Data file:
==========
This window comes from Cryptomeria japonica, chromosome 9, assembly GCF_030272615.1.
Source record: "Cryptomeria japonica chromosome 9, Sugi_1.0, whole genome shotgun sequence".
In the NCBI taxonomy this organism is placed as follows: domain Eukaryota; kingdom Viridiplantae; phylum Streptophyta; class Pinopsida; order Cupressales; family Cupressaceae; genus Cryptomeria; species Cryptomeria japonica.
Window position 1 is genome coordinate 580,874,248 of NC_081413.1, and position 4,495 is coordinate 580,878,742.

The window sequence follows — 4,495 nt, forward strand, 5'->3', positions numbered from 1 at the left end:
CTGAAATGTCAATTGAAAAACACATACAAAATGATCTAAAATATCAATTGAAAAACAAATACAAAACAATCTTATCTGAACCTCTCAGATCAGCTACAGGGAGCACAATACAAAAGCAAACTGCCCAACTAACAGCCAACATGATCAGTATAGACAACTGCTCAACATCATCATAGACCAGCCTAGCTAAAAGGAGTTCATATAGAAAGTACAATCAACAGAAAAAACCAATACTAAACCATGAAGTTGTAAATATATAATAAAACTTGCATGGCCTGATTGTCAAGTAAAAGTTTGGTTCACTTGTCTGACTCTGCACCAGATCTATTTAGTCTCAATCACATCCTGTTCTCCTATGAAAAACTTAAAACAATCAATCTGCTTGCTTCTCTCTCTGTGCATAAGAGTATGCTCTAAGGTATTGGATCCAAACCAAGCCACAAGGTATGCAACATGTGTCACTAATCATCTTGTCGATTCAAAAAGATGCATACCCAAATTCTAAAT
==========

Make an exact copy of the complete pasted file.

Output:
This window comes from Cryptomeria japonica, chromosome 9, assembly GCF_030272615.1.
Source record: "Cryptomeria japonica chromosome 9, Sugi_1.0, whole genome shotgun sequence".
In the NCBI taxonomy this organism is placed as follows: domain Eukaryota; kingdom Viridiplantae; phylum Streptophyta; class Pinopsida; order Cupressales; family Cupressaceae; genus Cryptomeria; species Cryptomeria japonica.
Window position 1 is genome coordinate 580,874,248 of NC_081413.1, and position 4,495 is coordinate 580,878,742.

The window sequence follows — 4,495 nt, forward strand, 5'->3', positions numbered from 1 at the left end:
CTGAAATGTCAATTGAAAAACACATACAAAATGATCTAAAATATCAATTGAAAAACAAATACAAAACAATCTTATCTGAACCTCTCAGATCAGCTACAGGGAGCACAATACAAAAGCAAACTGCCCAACTAACAGCCAACATGATCAGTATAGACAACTGCTCAACATCATCATAGACCAGCCTAGCTAAAAGGAGTTCATATAGAAAGTACAATCAACAGAAAAAACCAATACTAAACCATGAAGTTGTAAATATATAATAAAACTTGCATGGCCTGATTGTCAAGTAAAAGTTTGGTTCACTTGTCTGACTCTGCACCAGATCTATTTAGTCTCAATCACATCCTGTTCTCCTATGAAAAACTTAAAACAATCAATCTGCTTGCTTCTCTCTCTGTGCATAAGAGTATGCTCTAAGGTATTGGATCCAAACCAAGCCACAAGGTATGCAACATGTGTCACTAATCATCTTGTCGATTCAAAAAGATGCATACCCAAATTCTAAAT